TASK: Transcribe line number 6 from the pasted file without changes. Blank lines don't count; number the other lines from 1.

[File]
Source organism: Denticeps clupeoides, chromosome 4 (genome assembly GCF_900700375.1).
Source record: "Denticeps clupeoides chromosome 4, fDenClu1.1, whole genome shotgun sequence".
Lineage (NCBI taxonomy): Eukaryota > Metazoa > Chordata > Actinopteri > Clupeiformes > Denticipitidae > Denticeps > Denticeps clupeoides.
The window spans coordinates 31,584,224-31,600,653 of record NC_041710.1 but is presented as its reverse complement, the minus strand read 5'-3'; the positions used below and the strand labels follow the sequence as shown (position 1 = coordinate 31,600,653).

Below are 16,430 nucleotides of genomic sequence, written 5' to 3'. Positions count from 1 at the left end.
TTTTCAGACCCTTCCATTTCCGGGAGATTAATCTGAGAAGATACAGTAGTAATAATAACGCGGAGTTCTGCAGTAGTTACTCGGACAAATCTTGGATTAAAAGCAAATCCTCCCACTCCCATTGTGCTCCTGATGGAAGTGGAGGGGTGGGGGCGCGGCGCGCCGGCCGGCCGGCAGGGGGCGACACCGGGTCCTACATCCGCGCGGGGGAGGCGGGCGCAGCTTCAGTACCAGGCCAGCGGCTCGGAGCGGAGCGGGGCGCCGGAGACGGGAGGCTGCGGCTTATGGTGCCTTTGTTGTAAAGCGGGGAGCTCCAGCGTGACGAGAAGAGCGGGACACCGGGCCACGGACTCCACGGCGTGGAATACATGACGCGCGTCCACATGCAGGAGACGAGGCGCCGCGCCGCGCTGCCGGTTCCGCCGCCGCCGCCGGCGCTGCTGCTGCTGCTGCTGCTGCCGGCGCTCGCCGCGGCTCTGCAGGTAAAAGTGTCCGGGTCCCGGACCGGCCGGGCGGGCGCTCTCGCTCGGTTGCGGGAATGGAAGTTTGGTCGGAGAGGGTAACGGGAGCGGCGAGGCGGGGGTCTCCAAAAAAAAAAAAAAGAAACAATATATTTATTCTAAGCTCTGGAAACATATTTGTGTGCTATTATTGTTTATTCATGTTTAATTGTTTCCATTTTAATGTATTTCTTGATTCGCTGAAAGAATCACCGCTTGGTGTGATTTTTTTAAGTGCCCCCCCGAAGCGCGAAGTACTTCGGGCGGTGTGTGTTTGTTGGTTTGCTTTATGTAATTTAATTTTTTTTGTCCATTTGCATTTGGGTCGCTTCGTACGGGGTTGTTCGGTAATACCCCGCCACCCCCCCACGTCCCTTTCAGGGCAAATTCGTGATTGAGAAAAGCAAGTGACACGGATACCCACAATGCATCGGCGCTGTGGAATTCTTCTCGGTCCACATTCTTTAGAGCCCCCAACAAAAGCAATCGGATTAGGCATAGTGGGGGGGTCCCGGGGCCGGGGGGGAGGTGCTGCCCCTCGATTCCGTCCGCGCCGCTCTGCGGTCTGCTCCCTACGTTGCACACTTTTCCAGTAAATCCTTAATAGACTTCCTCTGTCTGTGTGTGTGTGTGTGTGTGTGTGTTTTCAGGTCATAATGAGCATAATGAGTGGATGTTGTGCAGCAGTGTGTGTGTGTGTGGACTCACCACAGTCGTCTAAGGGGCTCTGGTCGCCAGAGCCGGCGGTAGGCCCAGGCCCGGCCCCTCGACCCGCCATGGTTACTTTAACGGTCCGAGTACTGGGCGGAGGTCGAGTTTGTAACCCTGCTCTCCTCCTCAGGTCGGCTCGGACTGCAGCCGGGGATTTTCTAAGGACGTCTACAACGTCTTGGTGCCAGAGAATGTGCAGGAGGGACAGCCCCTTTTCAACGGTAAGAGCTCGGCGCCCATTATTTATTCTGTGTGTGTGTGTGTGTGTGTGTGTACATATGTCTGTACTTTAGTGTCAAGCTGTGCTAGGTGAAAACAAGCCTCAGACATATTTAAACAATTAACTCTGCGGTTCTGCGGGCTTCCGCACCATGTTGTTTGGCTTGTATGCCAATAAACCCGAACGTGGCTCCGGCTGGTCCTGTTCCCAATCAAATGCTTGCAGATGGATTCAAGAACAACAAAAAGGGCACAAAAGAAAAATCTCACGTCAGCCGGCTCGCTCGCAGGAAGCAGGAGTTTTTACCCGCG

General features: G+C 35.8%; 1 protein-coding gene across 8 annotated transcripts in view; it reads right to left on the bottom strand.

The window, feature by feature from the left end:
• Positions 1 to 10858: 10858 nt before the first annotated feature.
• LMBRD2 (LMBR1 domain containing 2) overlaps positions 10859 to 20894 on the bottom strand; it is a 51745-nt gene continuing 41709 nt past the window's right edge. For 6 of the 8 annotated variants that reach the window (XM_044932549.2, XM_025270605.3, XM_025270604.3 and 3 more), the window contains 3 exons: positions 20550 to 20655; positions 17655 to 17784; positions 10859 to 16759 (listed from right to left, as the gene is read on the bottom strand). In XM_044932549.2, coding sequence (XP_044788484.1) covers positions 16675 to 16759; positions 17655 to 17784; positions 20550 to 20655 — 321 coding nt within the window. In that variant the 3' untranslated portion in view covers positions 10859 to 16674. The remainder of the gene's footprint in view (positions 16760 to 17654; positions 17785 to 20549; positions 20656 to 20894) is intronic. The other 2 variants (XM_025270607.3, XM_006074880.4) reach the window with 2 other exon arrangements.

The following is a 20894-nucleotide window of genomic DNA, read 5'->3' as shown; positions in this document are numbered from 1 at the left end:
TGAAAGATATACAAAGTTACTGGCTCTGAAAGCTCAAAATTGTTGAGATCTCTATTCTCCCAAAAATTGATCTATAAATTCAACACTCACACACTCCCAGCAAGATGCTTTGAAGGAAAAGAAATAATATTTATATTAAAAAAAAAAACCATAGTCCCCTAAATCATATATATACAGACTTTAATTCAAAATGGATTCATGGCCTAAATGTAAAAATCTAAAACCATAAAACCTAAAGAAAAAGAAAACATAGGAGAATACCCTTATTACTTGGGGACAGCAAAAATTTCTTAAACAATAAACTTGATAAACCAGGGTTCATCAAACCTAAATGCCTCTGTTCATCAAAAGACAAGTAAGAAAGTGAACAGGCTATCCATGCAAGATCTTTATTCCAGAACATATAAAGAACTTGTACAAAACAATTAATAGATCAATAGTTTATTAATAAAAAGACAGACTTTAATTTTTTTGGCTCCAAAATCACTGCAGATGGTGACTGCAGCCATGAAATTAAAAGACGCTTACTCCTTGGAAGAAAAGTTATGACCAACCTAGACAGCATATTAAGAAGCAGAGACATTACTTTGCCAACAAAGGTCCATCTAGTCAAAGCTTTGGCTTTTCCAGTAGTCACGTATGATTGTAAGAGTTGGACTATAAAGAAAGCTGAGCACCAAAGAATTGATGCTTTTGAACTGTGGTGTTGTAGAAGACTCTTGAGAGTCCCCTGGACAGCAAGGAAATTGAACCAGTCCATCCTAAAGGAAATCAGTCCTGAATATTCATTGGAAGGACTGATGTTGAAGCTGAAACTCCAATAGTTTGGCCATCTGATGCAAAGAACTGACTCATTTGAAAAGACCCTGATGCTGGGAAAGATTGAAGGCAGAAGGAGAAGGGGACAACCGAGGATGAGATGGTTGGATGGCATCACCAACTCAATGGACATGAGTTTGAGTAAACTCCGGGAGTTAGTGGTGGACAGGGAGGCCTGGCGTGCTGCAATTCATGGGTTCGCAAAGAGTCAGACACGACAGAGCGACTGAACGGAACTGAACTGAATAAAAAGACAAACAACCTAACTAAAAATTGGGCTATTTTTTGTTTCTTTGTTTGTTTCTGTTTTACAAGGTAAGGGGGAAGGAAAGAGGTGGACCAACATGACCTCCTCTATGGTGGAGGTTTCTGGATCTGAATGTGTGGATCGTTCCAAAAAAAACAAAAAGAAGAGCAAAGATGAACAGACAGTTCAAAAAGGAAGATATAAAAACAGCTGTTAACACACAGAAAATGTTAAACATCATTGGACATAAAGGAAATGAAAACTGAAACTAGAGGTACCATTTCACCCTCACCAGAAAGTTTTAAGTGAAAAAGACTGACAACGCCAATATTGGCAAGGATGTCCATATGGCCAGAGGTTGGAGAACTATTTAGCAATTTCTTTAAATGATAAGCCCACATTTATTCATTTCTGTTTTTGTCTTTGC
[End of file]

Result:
TTTTCAGACCCTTCCATTTCCGGGAGATTAATCTGAGAAGATACAGTAGTAATAATAACGCGGAGTTCTGCAGTAGTTACTCGGACAAATCTTGGATTAAAAGCAAATCCTCCCACTCCCATTGTGCTCCTGATGGAAGTGGAGGGGTGGGGGCGCGGCGCGCCGGCCGGCCGGCAGGGGGCGACACCGGGTCCTACATCCGCGCGGGGGAGGCGGGCGCAGCTTCAGTACCAGGCCAGCGGCTCGGAGCGGAGCGGGGCGCCGGAGACGGGAGGCTGCGGCTTATGGTGCCTTTGTTGTAAAGCGGGGAGCTCCAGCGTGACGAGAAGAGCGGGACACCGGGCCACGGACTCCACGGCGTGGAATACATGACGCGCGTCCACATGCAGGAGACGAGGCGCCGCGCCGCGCTGCCGGTTCCGCCGCCGCCGCCGGCGCTGCTGCTGCTGCTGCTGCTGCCGGCGCTCGCCGCGGCTCTGCAGGTAAAAGTGTCCGGGTCCCGGACCGGCCGGGCGGGCGCTCTCGCTCGGTTGCGGGAATGGAAGTTTGGTCGGAGAGGGTAACGGGAGCGGCGAGGCGGGGGTCTCCAAAAAAAAAAAAAAGAAACAATATATTTATTCTAAGCTCTGGAAACATATTTGTGTGCTATTATTGTTTATTCATGTTTAATTGTTTCCATTTTAATGTATTTCTTGATTCGCTGAAAGAATCACCGCTTGGTGTGATTTTTTTAAGTGCCCCCCCGAAGCGCGAAGTACTTCGGGCGGTGTGTGTTTGTTGGTTTGCTTTATGTAATTTAATTTTTTTTGTCCATTTGCATTTGGGTCGCTTCGTACGGGGTTGTTCGGTAATACCCCGCCACCCCCCCACGTCCCTTTCAGGGCAAATTCGTGATTGAGAAAAGCAAGTGACACGGATACCCACAATGCATCGGCGCTGTGGAATTCTTCTCGGTCCACATTCTTTAGAGCCCCCAACAAAAGCAATCGGATTAGGCATAGTGGGGGGGTCCCGGGGCCGGGGGGGAGGTGCTGCCCCTCGATTCCGTCCGCGCCGCTCTGCGGTCTGCTCCCTACGTTGCACACTTTTCCAGTAAATCCTTAATAGACTTCCTCTGTCTGTGTGTGTGTGTGTGTGTGTGTGTTTTCAGGTCATAATGAGCATAATGAGTGGATGTTGTGCAGCAGTGTGTGTGTGTGTGGACTCACCACAGTCGTCTAAGGGGCTCTGGTCGCCAGAGCCGGCGGTAGGCCCAGGCCCGGCCCCTCGACCCGCCATGGTTACTTTAACGGTCCGAGTACTGGGCGGAGGTCGAGTTTGTAACCCTGCTCTCCTCCTCAGGTCGGCTCGGACTGCAGCCGGGGATTTTCTAAGGACGTCTACAACGTCTTGGTGCCAGAGAATGTGCAGGAGGGACAGCCCCTTTTCAACGGTAAGAGCTCGGCGCCCATTATTTATTCTGTGTGTGTGTGTGTGTGTGTGTGTACATATGTCTGTACTTTAGTGTCAAGCTGTGCTAGGTGAAAACAAGCCTCAGACATATTTAAACAATTAACTCTGCGGTTCTGCGGGCTTCCGCACCATGTTGTTTGGCTTGTATGCCAATAAACCCGAACGTGGCTCCGGCTGGTCCTGTTCCCAATCAAATGCTTGCAGATGGATTCAAGAACAACAAAAAGGGCACAAAAGAAAAATCTCACGTCAGCCGGCTCGCTCGCAGGAAGCAGGAGTTTTTACCCGCG